Tags

, , ,

Holy

The word holy means sacred, set apart, revered, or divine. And yet none of those words is adequate to describe the awesome holiness of our God. John MacArthur writes this about God’s holiness:

Of all the attributes of God, holiness is the one that most uniquely describes Him and in reality, is a summation of all His other attributes. The word holiness refers to His separateness, His otherness, the fact that He is unlike any other being. It indicates His complete and infinite perfection. Holiness is the attribute of God that binds all the others together.

The holiness of God is the most difficult of all God’s attributes to explain, partly because it is one of His essential attributes that is not shared, inherently, by any of us.

“Holy, Holy, Holy, is the Master Almighty” – Revelation 4:8

  • I know we are created in God’s image, and can share many of His attributes, to a much lesser extent, of course — love, mercy, faithfulness, etc. These are the gift of God to me and grow in me as fruit of His Holy Spirit.
  • Holiness is not something that I possess as an inherent part of my nature; I only become holy in relationship to the Messiah. It is an imputed holiness because of His great work.
  • Only in the Messiah do I “become the righteousness of God”
    • “He made Him who knew no sin to be sin on our behalf, so that we might become the righteousness of God in Him.” (2 Corinthians 5:21).
  • God’s holiness is what separates Him from all other beings, what makes Him separate and distinct from everything else.
  • God’s holiness is more than just His perfection or sinless purity; it is the essence of His “other-ness,” His transcendence.
    • It is amazing. It is stunning. I stand in awe.
  • God’s holiness embodies the mystery of His awesomeness and causes me to gaze in wonder at Him as I begin to comprehend just a little of His majesty.

That God is holy means he is endlessly, always perfect. And his standard for us is perfection as well. “Therefore you are to be perfect, as your Heavenly Father is perfect,” Jesus says in Matthew 5:48. That’s why we need Jesus. Without the Messiah Jesus taking the place for us and dying for our sins, we would all fall short of God’s holy standard.

Tozer says this about what God’s holiness demands:

Since God’s first concern for His universe is its moral health, that is, its holiness, whatever is contrary to this is necessarily under His eternal displeasure. To preserve His creation God must destroy whatever would destroy it. When He arises to put down iniquity and save the world from irreparable moral collapse, He is said to be angry. Every wrathful judgment in the history of the world has been a holy act of preservation. The holiness of God, the wrath of God, and the health of the creation are inseparably united. God’s wrath is His utter intolerance of whatever degrades and destroys.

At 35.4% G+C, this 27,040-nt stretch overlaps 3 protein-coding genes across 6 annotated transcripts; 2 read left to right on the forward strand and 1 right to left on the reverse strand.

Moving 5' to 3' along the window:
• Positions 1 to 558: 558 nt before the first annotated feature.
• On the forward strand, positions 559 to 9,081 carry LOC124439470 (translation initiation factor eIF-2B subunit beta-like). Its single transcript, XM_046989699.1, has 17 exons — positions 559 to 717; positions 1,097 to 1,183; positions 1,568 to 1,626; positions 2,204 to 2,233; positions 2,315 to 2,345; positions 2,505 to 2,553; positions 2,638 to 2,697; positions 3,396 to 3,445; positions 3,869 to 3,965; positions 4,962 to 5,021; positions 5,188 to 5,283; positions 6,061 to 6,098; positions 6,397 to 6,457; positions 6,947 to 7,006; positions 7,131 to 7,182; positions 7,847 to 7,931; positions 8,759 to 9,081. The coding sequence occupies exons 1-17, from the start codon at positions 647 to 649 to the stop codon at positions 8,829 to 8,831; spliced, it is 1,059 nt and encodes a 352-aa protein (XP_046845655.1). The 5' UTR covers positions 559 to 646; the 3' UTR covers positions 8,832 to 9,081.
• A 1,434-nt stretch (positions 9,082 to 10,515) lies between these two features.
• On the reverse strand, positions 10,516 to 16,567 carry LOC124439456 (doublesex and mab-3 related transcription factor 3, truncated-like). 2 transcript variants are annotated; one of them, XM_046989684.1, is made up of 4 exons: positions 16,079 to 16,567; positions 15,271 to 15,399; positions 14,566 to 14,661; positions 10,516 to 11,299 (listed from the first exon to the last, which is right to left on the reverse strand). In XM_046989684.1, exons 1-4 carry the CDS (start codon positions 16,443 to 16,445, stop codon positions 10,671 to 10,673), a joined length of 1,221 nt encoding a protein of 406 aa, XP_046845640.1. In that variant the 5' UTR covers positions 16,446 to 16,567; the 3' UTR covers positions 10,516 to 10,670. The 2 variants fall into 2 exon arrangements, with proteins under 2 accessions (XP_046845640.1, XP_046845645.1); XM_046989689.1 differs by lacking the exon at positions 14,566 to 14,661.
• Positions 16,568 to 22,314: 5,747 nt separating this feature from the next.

Thankfully, the disciple of Jesus will never have to experience God’s holy wrath poured out. Through the Messiah’s death and resurrection, the penalty for our sins was paid and we were imputed (credited) with the Messiah’s righteousness. Now, when God looks on us, he sees perfect holiness of Jesus. Hallelujah! It is only in this that we can hope to stand in the presence of the blindingly pure, perfect, Holy One of Israel.

Holiness comes from God and specifically the sacrificial death of Jesus for our having missed God’s goal for our lives. I am holy because Jesus has made me holy.

My job is to purify myself. I set myself aside for God’s holy work.

The holiness of God is the most difficult of all God’s attributes to explain, partly because it is one of His essential attributes that is not shared, inherently, by man. We are created in God’s image, and we can share many of His attributes, to a much lesser extent, of course—love, mercy, faithfulness, etc.

But some of God’s attributes, such as omnipresence, omniscience, and omnipotence, will never be shared by created beings. Similarly, holiness is not something that we will possess as an inherent part of our nature; we only become holy in relationship to the Messiah. It is an imputed holiness.

Only in the Messiah do we “become the righteousness of God” (2 Corinthians 5:21). God’s holiness is what separates Him from all other beings, what makes Him separate and distinct from everything else. God’s holiness is more than just His perfection or sinless purity; it is the essence of His “other-ness,” His transcendence. God’s holiness embodies the mystery of His awesomeness and causes us to gaze in wonder at Him as we begin to comprehend just a little of His majesty.